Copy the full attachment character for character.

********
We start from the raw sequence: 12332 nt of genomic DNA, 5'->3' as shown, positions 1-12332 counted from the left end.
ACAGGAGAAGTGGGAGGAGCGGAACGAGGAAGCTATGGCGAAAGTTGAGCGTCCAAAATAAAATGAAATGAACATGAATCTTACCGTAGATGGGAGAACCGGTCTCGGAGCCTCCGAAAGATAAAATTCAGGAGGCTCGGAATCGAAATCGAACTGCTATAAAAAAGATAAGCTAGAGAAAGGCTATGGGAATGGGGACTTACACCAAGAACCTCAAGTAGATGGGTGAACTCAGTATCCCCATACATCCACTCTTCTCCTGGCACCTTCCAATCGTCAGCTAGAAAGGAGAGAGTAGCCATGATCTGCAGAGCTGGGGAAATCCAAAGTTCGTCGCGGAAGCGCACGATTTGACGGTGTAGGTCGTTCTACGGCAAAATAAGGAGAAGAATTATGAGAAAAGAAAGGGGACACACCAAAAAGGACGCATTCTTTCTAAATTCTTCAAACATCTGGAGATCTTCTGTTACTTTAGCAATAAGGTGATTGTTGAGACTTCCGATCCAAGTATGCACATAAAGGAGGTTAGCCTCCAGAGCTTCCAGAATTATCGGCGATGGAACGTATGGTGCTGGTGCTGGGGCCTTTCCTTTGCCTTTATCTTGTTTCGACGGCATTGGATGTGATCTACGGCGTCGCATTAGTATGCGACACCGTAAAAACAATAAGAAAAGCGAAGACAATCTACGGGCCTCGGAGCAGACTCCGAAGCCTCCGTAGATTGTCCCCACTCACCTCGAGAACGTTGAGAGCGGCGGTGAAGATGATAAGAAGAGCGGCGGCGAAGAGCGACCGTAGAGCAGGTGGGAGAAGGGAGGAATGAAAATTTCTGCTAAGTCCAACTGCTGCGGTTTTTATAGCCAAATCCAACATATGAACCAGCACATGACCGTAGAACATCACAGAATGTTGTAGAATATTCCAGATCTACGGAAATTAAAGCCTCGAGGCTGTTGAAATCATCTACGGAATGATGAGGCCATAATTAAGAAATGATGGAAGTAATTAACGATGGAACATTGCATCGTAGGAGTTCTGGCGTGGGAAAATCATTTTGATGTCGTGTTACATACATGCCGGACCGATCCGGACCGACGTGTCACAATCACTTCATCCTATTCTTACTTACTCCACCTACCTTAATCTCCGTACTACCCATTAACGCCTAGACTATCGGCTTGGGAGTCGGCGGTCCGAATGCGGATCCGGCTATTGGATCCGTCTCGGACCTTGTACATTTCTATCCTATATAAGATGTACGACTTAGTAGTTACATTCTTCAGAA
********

We start from the raw sequence: 12332 nt of genomic DNA, 5'->3' as shown, positions 1-12332 counted from the left end.
ACAGGAGAAGTGGGAGGAGCGGAACGAGGAAGCTATGGCGAAAGTTGAGCGTCCAAAATAAAATGAAATGAACATGAATCTTACCGTAGATGGGAGAACCGGTCTCGGAGCCTCCGAAAGATAAAATTCAGGAGGCTCGGAATCGAAATCGAACTGCTATAAAAAAGATAAGCTAGAGAAAGGCTATGGGAATGGGGACTTACACCAAGAACCTCAAGTAGATGGGTGAACTCAGTATCCCCATACATCCACTCTTCTCCTGGCACCTTCCAATCGTCAGCTAGAAAGGAGAGAGTAGCCATGATCTGCAGAGCTGGGGAAATCCAAAGTTCGTCGCGGAAGCGCACGATTTGACGGTGTAGGTCGTTCTACGGCAAAATAAGGAGAAGAATTATGAGAAAAGAAAGGGGACACACCAAAAAGGACGCATTCTTTCTAAATTCTTCAAACATCTGGAGATCTTCTGTTACTTTAGCAATAAGGTGATTGTTGAGACTTCCGATCCAAGTATGCACATAAAGGAGGTTAGCCTCCAGAGCTTCCAGAATTATCGGCGATGGAACGTATGGTGCTGGTGCTGGGGCCTTTCCTTTGCCTTTATCTTGTTTCGACGGCATTGGATGTGATCTACGGCGTCGCATTAGTATGCGACACCGTAAAAACAATAAGAAAAGCGAAGACAATCTACGGGCCTCGGAGCAGACTCCGAAGCCTCCGTAGATTGTCCCCACTCACCTCGAGAACGTTGAGAGCGGCGGTGAAGATGATAAGAAGAGCGGCGGCGAAGAGCGACCGTAGAGCAGGTGGGAGAAGGGAGGAATGAAAATTTCTGCTAAGTCCAACTGCTGCGGTTTTTATAGCCAAATCCAACATATGAACCAGCACATGACCGTAGAACATCACAGAATGTTGTAGAATATTCCAGATCTACGGAAATTAAAGCCTCGAGGCTGTTGAAATCATCTACGGAATGATGAGGCCATAATTAAGAAATGATGGAAGTAATTAACGATGGAACATTGCATCGTAGGAGTTCTGGCGTGGGAAAATCATTTTGATGTCGTGTTACATACATGCCGGACCGATCCGGACCGACGTGTCACAATCACTTCATCCTATTCTTACTTACTCCACCTACCTTAATCTCCGTACTACCCATTAACGCCTAGACTATCGGCTTGGGAGTCGGCGGTCCGAATGCGGATCCGGCTATTGGATCCGTCTCGGACCTTGTACATTTCTATCCTATATAAGATGTACGACTTAGTAGTTACATTCTTCAGAA